American veterans suing the military and CIA for allegedly using them as guinea pigs in chemical and biological tests from 1922 to the present won the right to pursue the case as a class action, a federal judge ruled late Sunday.
Chief District Judge Claudia Wilken granted class action status in a 59-page order posted online. The suit alleges a vast program of secret human experimentation with such chemical weapons as mustard gas and Sarin exposed soldiers for decades.
The experiments may cover as many as 100,000 military personnel at numerous facilities over the decades, according to the plaintiffs.
The lawsuit alleges that from World War I to about 1975, “soldier volunteers” were experimentally exposed to a wide range of chemical agents for research atomic, biological and chemical warfare. The claims include constitutional violations and violation of the Administrative Procedures Act.
Although a 1953 memorandum by the Army required voluntary consent from soldiers and that subjects be informed of potential dangers, the suit alleges “all volunteers participated without giving informed consent because the full risks of the experiments were not fully disclosed,” Wilken wrote.
The lawsuit was filed in 2009 by Vietnam Veterans of American, Swords to Plowshares and a host of individuals. It claims the soldiers were given more than 250 drugs and as potentially as many as 400. Along with deadly Sarin, they were allegedly exposed to amphetamines, barbiturates, mustard gas, phosgene gas, Thorazine and LSD.
The suit also includes an allegation that the far flung testing included experiments with septal electrodes implanted to test the ability to directly control human behavior.
The Department of Defense argues that it is “unaware of any general long-term health effects associated with the chemical and biological testing programs,” Wilken wrote. But that is contradicted by the department’s own documents, she said.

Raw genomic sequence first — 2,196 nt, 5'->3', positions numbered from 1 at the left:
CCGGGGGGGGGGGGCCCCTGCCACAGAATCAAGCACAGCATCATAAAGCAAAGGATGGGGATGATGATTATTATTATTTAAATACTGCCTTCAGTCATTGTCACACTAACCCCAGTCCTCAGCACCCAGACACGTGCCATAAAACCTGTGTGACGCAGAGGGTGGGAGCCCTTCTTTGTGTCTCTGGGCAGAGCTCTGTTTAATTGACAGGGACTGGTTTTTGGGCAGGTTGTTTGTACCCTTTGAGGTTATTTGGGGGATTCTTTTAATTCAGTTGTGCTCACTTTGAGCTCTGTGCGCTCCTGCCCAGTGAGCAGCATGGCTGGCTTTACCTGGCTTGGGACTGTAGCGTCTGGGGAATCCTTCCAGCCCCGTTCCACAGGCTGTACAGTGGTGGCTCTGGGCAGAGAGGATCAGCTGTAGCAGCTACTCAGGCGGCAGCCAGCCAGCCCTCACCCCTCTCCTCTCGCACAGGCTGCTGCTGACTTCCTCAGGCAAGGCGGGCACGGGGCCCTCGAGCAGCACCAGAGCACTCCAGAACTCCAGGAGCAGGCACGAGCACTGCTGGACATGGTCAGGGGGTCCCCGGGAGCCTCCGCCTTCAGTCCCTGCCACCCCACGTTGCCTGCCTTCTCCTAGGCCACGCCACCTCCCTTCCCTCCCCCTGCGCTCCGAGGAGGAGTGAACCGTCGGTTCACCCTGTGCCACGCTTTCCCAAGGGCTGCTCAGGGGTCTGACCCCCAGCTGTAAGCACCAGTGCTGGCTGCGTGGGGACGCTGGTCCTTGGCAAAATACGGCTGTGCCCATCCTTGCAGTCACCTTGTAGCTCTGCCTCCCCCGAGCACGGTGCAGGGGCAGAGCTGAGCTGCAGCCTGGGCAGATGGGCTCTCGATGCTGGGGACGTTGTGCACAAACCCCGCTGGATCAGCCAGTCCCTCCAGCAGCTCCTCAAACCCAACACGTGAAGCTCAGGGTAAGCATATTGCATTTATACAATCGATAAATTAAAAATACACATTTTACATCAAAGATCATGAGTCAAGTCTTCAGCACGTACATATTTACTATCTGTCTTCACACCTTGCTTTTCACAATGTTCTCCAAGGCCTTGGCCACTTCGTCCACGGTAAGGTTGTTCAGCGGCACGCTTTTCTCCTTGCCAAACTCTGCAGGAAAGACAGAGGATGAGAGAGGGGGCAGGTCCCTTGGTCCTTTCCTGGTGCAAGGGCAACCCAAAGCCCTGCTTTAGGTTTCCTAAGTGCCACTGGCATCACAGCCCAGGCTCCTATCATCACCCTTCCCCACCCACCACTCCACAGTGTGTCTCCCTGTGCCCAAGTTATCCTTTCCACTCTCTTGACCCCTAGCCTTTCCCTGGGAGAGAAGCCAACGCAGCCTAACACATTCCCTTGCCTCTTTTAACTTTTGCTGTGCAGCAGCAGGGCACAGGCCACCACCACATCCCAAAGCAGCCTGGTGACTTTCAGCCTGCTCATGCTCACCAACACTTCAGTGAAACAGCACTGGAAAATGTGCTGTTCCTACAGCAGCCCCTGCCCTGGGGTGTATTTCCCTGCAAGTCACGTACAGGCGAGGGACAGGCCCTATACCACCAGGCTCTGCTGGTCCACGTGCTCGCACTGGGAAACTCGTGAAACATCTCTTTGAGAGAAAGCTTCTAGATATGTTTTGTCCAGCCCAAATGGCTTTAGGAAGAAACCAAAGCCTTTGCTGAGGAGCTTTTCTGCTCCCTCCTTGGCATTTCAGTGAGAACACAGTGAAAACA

She concluded that plaintiffs may pursue claims for failure to provide notice to test subjects and the right to pursue claims for medical care to test subjects.
In 2002, Congress passed the National Defense Authorization Act, which required the Secretary of Defense to work to identify projects or tests conducted by the military that may have exposed armed forces to chemical or biological agents.
Test subjects were compelled to sign secrecy agreements and face military discipline if they violated the lifetime oath. The suit seeks to life the secrecy oaths to allow soldiers to discuss the testing and receive health care.
The CIA has said it cannot locate records and denied that the secrecy oaths exist.
“The CIA’s self-serving statement that it cannot locate records of secrecy oaths that it directly administered, and thus does not believe that such oaths were made, does not establish this fact or that other secrecy oaths cannot be traced fairly to the CIA,” Wilken wrote. She said the plaintiffs may include the CIA in their claims regarding the oaths.
To show that a death or disability is connected to a veteran’s participation in the testing, or those seeking survivor benefits, they must show that it is at least likely as not that there is a link.
In 2005, letters related to WWII-era testing went to 321 individuals or their survivors who could be located from a database of nearly 4,500 individuals exposed to mustard gas and other material.
A second round of letters went to 4,000 people from a list of 10,000 who participated in Cold War-era testing.
The decision names Morrison & Foerster as class counsel for the veterans.
Case: Vietnam Veterans of America v. CIA, No. C09-0037CW